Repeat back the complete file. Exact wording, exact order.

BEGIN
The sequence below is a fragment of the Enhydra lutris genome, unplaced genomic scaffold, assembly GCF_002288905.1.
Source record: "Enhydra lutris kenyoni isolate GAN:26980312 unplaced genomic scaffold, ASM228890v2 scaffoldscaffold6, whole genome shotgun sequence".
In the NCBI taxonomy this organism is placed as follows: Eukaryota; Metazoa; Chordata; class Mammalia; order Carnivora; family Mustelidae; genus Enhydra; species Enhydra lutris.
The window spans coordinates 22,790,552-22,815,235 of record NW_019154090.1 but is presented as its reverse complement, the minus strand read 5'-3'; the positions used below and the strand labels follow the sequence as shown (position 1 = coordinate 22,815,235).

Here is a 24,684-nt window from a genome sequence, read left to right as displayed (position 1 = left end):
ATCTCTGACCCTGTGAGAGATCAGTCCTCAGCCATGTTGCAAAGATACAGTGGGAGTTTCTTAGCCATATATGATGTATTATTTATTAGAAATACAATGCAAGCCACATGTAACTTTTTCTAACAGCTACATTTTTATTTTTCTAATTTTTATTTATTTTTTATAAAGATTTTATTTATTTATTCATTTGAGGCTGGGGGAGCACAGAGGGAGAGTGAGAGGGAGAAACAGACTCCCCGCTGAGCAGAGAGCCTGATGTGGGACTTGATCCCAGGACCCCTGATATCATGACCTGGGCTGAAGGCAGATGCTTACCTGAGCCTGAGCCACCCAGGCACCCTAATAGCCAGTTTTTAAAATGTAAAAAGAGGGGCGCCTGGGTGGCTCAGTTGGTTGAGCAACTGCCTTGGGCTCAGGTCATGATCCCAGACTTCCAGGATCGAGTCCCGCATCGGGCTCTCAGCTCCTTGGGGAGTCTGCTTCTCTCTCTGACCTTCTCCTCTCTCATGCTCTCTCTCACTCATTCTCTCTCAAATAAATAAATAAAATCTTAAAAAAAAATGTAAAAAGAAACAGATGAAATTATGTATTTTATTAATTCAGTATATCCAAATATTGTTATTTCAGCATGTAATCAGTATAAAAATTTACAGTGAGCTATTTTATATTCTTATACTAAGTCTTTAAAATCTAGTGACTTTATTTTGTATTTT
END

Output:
The sequence below is a fragment of the Enhydra lutris genome, unplaced genomic scaffold, assembly GCF_002288905.1.
Source record: "Enhydra lutris kenyoni isolate GAN:26980312 unplaced genomic scaffold, ASM228890v2 scaffoldscaffold6, whole genome shotgun sequence".
In the NCBI taxonomy this organism is placed as follows: Eukaryota; Metazoa; Chordata; class Mammalia; order Carnivora; family Mustelidae; genus Enhydra; species Enhydra lutris.
The window spans coordinates 22,790,552-22,815,235 of record NW_019154090.1 but is presented as its reverse complement, the minus strand read 5'-3'; the positions used below and the strand labels follow the sequence as shown (position 1 = coordinate 22,815,235).

Here is a 24,684-nt window from a genome sequence, read left to right as displayed (position 1 = left end):
ATCTCTGACCCTGTGAGAGATCAGTCCTCAGCCATGTTGCAAAGATACAGTGGGAGTTTCTTAGCCATATATGATGTATTATTTATTAGAAATACAATGCAAGCCACATGTAACTTTTTCTAACAGCTACATTTTTATTTTTCTAATTTTTATTTATTTTTTATAAAGATTTTATTTATTTATTCATTTGAGGCTGGGGGAGCACAGAGGGAGAGTGAGAGGGAGAAACAGACTCCCCGCTGAGCAGAGAGCCTGATGTGGGACTTGATCCCAGGACCCCTGATATCATGACCTGGGCTGAAGGCAGATGCTTACCTGAGCCTGAGCCACCCAGGCACCCTAATAGCCAGTTTTTAAAATGTAAAAAGAGGGGCGCCTGGGTGGCTCAGTTGGTTGAGCAACTGCCTTGGGCTCAGGTCATGATCCCAGACTTCCAGGATCGAGTCCCGCATCGGGCTCTCAGCTCCTTGGGGAGTCTGCTTCTCTCTCTGACCTTCTCCTCTCTCATGCTCTCTCTCACTCATTCTCTCTCAAATAAATAAATAAAATCTTAAAAAAAAATGTAAAAAGAAACAGATGAAATTATGTATTTTATTAATTCAGTATATCCAAATATTGTTATTTCAGCATGTAATCAGTATAAAAATTTACAGTGAGCTATTTTATATTCTTATACTAAGTCTTTAAAATCTAGTGACTTTATTTTGTATTTT